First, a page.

Contact: Kim Thurler
Caption: Immunofluorescent marking of Xenopus tadpole neurons shows that when the Vangl2 gene in the PCP pathway is interrupted, the developing tadpole exhibits 21 percent more nerve growth in the tail tip (bottom) compared with control (top). Open arrowheads indicate no nerve growth; solid arrowheads show increased nerve growth. Very little is known about how new cell growth is halted during normal processes. This discovery by Tufts University biologists has implications for areas such as tissue regeneration and wound healing, and prevention and treatment of cancer and birth defects.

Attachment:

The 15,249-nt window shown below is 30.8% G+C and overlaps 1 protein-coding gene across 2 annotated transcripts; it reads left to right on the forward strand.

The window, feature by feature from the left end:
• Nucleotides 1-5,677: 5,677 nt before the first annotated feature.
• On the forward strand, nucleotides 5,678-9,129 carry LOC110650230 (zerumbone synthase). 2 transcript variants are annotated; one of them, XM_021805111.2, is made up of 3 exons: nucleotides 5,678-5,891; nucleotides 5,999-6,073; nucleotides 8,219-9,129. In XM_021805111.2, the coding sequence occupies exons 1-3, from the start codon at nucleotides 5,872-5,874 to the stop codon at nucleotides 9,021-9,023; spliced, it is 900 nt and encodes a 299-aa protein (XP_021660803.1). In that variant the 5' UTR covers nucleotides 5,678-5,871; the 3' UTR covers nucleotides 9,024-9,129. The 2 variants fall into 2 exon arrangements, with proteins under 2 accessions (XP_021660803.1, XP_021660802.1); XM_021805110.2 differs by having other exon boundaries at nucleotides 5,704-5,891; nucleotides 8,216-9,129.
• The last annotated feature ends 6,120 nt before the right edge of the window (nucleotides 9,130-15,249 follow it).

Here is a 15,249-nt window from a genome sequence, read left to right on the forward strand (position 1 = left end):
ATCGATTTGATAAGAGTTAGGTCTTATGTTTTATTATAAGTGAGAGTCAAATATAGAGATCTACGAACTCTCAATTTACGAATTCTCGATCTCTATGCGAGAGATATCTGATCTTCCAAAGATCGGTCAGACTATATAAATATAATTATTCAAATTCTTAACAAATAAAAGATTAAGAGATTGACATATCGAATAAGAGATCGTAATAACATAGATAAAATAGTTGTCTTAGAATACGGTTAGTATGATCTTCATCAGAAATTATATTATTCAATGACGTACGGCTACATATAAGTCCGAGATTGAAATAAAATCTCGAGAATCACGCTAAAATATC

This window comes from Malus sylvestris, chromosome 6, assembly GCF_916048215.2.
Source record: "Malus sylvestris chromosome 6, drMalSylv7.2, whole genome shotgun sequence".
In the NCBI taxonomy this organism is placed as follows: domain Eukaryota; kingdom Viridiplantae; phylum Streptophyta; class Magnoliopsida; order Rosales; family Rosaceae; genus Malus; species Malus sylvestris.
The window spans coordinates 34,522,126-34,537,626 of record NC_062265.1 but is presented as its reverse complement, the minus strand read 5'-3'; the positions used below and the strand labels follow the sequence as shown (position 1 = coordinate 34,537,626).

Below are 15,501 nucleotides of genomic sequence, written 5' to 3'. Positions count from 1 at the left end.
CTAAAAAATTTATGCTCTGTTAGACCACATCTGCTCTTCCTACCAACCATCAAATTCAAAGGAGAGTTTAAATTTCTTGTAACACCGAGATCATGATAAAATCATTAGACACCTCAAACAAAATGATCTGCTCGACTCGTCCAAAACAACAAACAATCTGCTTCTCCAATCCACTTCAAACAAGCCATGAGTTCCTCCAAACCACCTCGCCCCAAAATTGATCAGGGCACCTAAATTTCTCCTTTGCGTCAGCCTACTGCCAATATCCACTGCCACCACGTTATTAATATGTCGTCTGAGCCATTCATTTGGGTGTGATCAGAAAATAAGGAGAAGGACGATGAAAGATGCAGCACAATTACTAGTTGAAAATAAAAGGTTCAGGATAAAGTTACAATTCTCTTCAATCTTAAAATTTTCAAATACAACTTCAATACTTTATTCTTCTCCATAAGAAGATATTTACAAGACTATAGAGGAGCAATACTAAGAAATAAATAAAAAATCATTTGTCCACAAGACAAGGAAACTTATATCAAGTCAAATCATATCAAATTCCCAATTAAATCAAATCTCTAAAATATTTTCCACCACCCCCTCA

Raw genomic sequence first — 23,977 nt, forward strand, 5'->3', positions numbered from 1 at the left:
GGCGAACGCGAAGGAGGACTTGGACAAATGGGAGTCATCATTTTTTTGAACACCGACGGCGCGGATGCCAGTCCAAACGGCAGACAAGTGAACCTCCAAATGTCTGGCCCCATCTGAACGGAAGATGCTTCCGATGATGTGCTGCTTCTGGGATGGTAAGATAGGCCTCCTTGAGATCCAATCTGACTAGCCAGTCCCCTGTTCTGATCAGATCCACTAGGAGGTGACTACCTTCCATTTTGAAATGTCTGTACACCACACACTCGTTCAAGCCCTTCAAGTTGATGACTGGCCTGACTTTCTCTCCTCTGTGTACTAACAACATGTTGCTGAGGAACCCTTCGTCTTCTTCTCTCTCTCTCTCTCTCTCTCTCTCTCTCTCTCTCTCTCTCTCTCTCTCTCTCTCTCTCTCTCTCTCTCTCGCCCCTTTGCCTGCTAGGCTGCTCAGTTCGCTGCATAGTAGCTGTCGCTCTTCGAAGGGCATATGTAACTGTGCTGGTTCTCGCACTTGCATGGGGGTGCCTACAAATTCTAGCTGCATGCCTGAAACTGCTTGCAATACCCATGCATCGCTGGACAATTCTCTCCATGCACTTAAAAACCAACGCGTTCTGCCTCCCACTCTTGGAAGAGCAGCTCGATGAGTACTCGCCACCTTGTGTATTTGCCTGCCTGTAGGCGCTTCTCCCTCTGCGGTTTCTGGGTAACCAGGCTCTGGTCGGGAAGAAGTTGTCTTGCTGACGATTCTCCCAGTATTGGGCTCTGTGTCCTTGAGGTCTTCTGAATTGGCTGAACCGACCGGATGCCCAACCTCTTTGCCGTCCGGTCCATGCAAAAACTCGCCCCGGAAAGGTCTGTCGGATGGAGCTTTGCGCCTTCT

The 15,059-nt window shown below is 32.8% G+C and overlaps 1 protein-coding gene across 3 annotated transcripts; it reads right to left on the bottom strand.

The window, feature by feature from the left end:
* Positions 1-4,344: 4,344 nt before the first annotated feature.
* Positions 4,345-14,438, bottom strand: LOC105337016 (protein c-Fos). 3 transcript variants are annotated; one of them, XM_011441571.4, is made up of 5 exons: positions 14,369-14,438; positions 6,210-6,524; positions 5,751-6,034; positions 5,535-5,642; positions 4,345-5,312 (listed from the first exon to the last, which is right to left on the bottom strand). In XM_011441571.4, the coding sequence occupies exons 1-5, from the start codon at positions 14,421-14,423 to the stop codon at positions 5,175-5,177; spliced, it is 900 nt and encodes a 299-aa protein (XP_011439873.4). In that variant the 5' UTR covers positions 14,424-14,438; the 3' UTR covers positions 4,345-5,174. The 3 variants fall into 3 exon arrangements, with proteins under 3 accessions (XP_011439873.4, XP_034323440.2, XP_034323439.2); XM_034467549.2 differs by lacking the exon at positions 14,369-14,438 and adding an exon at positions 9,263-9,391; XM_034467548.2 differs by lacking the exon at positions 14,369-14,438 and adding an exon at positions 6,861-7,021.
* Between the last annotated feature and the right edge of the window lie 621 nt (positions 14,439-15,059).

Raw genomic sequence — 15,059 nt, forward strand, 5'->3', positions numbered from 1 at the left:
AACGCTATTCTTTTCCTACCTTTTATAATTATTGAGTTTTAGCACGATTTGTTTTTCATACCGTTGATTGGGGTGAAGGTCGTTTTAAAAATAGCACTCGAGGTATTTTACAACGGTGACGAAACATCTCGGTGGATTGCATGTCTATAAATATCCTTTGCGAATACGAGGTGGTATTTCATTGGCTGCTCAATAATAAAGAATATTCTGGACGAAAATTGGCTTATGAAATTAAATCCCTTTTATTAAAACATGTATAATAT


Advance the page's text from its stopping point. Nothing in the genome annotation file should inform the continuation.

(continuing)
Credit: Center for Regenerative and Developmental Biology at Tufts University
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Related news release: PCP genetic pathway acts as stop sign for cell growth